In March 2018 I found out I was pregnant for the first time in my life at 27 years old. I am of pretty good health, no family history of issues, and everything seemed to be progressing well. Everything was very “average” based on what my doctor was telling me.
I felt like I had to wait an eternity to have my anatomy scan at 21 weeks. But because everything was “so average,” there was no need for any earlier testing. I went into my anatomy scan with one thing on my mind: is my baby a boy or girl? After some measurements, the tech asked me if I wanted to know the gender. I said yes of course, and she told me it was a boy. I wanted a girl so much, but all of that quickly faded when I knew I had a beautiful little boy growing in me.
I noticed the tech kept going back to baby’s heart during the ultrasound, trying to get better angles and a clearer picture. She kept rattling off that his brain looked good, weight and length looked good, and then was tight lipped about his heart, which she kept on going back to. Following this, I sat in a room waiting to speak with my doctor. He came in and it seemed normal, he asked how I had been feeling and then started going over details of the anatomy scan. My baby’s size was great. He wasn’t too big or too small, his measurements were spot on for how many weeks along I was, my body was supporting everything well.
And then he flipped over his paper. There was a list of major parts of the body checked for during the scan, followed by a “seen” and “not seen” column. All of the checks for my baby boy were in the “seen” category except one. Aorta. Not seen.
My mind scrambled. Everything went into a blur. Aorta not seen? What? Me? I was so unprepared. My doctor said he was referring me to a specialist who would take better pictures of baby’s heart. I had to wait six days for that appointment. At this stage, I was 22 weeks along. Feeling baby move. Already so in love with him.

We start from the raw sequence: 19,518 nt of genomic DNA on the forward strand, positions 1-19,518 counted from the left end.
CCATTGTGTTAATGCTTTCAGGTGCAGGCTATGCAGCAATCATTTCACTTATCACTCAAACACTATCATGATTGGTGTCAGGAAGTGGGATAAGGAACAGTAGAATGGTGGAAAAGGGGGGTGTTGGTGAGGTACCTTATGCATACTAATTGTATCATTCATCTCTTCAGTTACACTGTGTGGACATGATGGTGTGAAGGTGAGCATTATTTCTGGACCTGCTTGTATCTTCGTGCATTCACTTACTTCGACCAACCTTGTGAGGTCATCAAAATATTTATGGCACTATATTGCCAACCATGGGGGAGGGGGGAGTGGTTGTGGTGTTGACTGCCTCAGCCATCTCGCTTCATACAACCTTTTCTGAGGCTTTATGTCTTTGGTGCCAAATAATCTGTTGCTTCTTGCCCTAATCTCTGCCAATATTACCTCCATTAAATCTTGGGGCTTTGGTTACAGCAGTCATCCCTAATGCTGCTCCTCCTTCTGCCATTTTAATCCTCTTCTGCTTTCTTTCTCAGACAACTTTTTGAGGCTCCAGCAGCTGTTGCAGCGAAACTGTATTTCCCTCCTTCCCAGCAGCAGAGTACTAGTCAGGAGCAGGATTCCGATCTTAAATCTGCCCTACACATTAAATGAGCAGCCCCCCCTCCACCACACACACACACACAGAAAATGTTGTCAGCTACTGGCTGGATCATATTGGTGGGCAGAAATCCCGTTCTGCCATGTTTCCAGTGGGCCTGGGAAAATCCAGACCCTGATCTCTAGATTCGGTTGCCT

That next ultrasound confirmed that my baby had a severe case of hypoplastic left heart syndrome. The left side of his heart was critically underdeveloped. If my son would make it to birth, he would have required open heart surgery within his first hours of life, three total before age five. No surgical intervention had a 100% mortality rate for this condition. The surgeries would not curative. Getting a new heart would not even be curative. It would simply prolong my baby boy’s battle against his own body.
I was referred to a pediatric cardiologist nearly a week later, at about 23 weeks along. They did a fetal echocardiogram and confirmed my worst fears. My baby was so very ill. I had three terrible options at this stage. Terminate my pregnancy, or carry to term and let my baby struggle and gasp for air for maybe an hour–maybe a week–as I say goodbye. Or put him through the pain and suffering of having major surgery that could very well kill him. Or leave him in grave condition with numerous complications along with it.
I spent hours researching. I read for literal hours on end. And I concluded that I didn’t want my baby boy to suffer. I suddenly found myself stepping into a category I never thought I’d be in. I needed an abortion later in my pregnancy.
Living in Idaho, I had no options. I had to travel to western Washington. Luckily the clinic I went to had a special program for families with fetal anomalies. They were very understanding and compassionate. However, my insurance covered nothing. I had to call charity organizations and get funding to terminate my wanted pregnancy. I would have much rather been allowed to deliver my son in a hospital, but my baby’s diagnosis was considered “less than lethal” therefore my options were greatly restricted. I am so grateful that organizations exist that are willing to provide funding for women facing such a difficult decision.
Until you know the pain of having to make such a decision, you should never judge someone else for their decision. I had to see protesters outside of the clinic with graphic photos while I was mourning the greatest loss of my life. Do not be so quick to judge others when you have no idea of the story.
My son will always be so very loved.